Vandalised eight times

The principal of Manenberg's Easter Peak Primary School, Ebrahim Joseph, points out damage in a school toilet, where all the taps have been stolen and the ceiling stripped bare.

Thieves have targeted Easter Peak Primary School in Manenberg eight times this year, leaving it with limited ablution facilities, almost no electricity, damaged ceilings and flooded classrooms.

Seven of the eight break-ins took place within the space of a month — between Monday May 8 and Monday June 5.

Principal Ebrahim Joseph said they were at their wits’ end. He has appealed to the community to help them stop the break-ins.

The cost of the damage caused by the thieves is much more than the value of the items they stole.

“Having to come to school under these circumstances is very demoralising for the teachers. The exams are starting and some of our classrooms are dark, because of a lack of electricity. We have 725 pupils, and, at the moment, we have to operate on skeletal ablution facilities. The school’s finances are tight and the repairs will take a while to complete.

“This is ridiculous. Our children are already deprived of so much – they have limited resources in the classroom. We don’t have a sports field or a swimming pool, like some affluent schools. Now we have to use money – which was supposed to be spent on them – to do emergency repairs. There is no copper at this school. Everything is plastic, and yet they target our school. The saddest part is that it is people from the community doing this, and some of their family members attend school here. We really need the community’s support. We cannot do this alone,” Mr Joseph said.

Most of the break-ins happen over weekends. The School Governing Body (SGB) used funds to hire extra security, and the Western Cape Education Department (WCED) provided 24-hour security at weekends.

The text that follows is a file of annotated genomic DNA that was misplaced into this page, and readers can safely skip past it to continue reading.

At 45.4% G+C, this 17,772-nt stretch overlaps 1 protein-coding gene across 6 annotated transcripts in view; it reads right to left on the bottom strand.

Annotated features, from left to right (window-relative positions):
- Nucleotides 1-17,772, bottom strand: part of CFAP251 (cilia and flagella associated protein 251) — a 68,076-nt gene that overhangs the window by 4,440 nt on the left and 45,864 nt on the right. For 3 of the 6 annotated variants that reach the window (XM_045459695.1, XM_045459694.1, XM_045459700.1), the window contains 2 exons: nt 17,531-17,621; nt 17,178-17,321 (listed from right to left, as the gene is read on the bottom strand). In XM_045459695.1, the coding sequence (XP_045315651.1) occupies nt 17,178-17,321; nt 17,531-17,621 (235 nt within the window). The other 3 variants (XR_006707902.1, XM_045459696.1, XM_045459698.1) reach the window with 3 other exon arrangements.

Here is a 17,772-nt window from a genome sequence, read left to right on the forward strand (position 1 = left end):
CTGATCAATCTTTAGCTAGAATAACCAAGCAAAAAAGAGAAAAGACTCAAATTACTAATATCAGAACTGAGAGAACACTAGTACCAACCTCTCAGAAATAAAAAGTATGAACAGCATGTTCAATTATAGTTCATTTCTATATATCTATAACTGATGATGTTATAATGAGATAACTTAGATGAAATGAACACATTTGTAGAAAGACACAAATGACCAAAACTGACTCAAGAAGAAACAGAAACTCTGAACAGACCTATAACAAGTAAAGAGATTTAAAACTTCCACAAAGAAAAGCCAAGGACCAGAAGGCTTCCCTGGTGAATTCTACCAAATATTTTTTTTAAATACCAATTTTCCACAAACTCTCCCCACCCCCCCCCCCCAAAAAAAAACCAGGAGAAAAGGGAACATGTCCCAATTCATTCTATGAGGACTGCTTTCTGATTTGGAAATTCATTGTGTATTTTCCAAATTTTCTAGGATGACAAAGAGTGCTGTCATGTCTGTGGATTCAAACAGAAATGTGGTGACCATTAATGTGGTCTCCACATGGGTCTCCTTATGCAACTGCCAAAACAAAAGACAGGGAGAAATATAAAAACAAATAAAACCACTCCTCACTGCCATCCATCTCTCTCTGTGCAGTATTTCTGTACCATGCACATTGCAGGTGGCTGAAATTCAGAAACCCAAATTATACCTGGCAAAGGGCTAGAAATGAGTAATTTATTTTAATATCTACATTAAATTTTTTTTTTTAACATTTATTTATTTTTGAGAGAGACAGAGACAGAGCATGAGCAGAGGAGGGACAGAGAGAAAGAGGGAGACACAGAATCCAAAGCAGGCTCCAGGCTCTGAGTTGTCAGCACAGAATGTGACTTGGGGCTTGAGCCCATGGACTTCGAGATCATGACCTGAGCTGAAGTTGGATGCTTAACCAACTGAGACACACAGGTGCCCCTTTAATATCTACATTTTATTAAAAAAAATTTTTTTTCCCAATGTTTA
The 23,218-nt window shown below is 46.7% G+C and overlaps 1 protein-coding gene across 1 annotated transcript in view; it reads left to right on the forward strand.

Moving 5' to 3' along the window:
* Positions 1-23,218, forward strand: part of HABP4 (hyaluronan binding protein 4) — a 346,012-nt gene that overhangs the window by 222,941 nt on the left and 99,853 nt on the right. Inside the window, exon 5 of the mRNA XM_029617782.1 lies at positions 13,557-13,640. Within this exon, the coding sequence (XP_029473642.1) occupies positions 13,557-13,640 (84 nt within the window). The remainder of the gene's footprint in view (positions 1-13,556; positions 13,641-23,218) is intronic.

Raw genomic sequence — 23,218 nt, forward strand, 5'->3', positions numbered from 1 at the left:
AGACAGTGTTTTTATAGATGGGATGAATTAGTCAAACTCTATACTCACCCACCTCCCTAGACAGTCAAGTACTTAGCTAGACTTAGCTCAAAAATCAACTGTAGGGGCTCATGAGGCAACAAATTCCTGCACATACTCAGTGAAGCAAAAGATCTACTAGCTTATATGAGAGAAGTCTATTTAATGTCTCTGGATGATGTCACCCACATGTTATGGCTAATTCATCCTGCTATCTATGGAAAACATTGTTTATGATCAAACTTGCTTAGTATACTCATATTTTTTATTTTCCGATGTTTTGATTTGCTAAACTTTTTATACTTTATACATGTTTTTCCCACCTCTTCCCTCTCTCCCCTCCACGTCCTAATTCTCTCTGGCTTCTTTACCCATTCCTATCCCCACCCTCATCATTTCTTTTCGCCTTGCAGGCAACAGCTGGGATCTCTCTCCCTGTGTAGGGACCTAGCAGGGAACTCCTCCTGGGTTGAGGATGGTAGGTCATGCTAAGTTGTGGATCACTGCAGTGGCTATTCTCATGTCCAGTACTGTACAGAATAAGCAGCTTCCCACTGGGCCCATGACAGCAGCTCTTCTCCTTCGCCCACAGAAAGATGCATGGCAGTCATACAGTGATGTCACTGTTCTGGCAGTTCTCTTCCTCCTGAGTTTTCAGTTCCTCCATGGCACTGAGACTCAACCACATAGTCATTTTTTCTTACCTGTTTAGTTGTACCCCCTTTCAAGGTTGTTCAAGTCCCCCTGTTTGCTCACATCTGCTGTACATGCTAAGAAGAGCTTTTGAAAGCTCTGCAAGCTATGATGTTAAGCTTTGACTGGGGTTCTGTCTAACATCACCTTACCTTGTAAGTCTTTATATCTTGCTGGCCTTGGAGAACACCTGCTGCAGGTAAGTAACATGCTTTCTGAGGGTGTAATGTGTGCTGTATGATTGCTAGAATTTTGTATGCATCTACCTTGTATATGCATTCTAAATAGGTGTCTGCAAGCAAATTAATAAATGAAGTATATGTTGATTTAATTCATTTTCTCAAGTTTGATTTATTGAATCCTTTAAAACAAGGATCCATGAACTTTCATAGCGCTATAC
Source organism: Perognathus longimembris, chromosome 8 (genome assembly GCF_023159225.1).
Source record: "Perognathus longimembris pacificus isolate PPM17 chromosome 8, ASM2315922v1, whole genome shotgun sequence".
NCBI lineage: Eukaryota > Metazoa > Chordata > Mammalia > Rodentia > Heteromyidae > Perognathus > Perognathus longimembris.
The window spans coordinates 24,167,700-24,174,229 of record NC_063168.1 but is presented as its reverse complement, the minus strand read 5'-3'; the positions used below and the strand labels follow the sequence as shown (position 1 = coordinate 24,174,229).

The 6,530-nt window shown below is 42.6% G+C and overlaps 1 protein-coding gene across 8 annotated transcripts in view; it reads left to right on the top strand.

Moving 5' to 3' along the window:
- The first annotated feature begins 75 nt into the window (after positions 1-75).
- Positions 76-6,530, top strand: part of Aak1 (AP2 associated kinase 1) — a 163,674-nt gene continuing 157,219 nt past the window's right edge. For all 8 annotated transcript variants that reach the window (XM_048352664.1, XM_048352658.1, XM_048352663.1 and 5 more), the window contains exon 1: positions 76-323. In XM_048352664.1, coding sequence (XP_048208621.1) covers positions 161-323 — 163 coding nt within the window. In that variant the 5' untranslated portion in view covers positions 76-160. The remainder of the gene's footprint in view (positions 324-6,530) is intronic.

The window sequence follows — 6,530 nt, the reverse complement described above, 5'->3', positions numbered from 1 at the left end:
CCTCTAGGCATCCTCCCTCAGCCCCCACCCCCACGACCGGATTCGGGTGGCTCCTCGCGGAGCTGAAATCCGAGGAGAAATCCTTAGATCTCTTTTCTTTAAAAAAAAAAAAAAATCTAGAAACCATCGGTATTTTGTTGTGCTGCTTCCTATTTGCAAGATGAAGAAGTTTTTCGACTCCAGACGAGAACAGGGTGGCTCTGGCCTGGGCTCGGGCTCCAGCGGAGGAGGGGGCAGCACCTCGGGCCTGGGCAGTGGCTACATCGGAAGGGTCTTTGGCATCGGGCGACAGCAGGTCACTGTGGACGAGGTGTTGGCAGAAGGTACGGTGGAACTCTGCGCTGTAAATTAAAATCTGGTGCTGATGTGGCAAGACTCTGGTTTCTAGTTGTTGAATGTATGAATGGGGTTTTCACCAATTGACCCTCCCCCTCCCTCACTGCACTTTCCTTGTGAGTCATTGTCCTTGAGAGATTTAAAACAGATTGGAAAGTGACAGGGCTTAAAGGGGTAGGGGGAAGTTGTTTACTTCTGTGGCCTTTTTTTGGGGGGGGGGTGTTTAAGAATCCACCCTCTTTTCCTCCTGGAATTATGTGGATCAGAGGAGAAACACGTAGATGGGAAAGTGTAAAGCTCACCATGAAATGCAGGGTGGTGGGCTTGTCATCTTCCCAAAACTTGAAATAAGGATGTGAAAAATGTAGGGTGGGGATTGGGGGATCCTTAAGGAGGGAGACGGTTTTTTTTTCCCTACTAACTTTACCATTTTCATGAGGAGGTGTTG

WCED spokeswoman Millicent Merton said it was too soon to assess the amount of damage caused, but Mr Joseph said he won’t be surprised if it was more than R200 000.

“Minor damage will be fixed as soon as possible, while procurement procedures will have to be followed for any major repairs,” Ms Merton said.

In the latest break-in, two classrooms were flooded when the taps in the classrooms were stolen. The children’s books and profiles and the teachers’ administration files were all soaked. The senior girls’ and boys’ toilets were flooded, and so badly damaged they can’t be used.

Manenberg SAPS spokesman Captain Ian Bennett said police patrolled the area, but a campaign was needed to highlight the scourge. “The community must also play their part. They play a huge role. It is the youngsters from around there who do it. We are aware of the situation at Easter Peak, and we are putting in extra patrols, but access to the school is another thing.

“What boggles my mind is that the school is situated smack bang in the heart of the community and is surrounded by houses. Despite this, nobody seems to see anything, and nobody is willing to make statements. The community must take ownership and help us by playing a positive and active role,” Captain Bennett said.

Ward 46 councillor Aslam Cassiem met with Mr Joseph to discuss the school’s concerns. Mr Cassiem said the school has asked for a formation of street committees, as there was no neighourhood watch active in that area.

“The City of Cape Town has a project known as the Women in Rental Stock, and they are basically serving the community like surrogate mothers.

“They can see to the outside of the school, and assist with the children,” Mr Cassiem said.

Vanchasco Peters, co-ordinator of the Easter Peak Welfare and Safety Forum, said his organisation was registering their neighbourhood watch. In the meantime, Mr Peters, who is also the chairperson of Sector 2A of the Manenberg Community Police Forum (CPF), said an emergency meeting had been held with the community on Monday June 12, to deal with the school’s concerns.

“I have met with the principal, and we are looking at doing something to curb these break-ins. However, what is so sad for me, is that the residents will give detectives the names of the people who do the these illegal acts, but when it comes to going to court to testify, then they become silent. Then they want to blame the police or the judiciary and say they are not doing their jobs. That is why we are in this state that we are in because the community feels intimidated by gangsters,” Mr Peters said.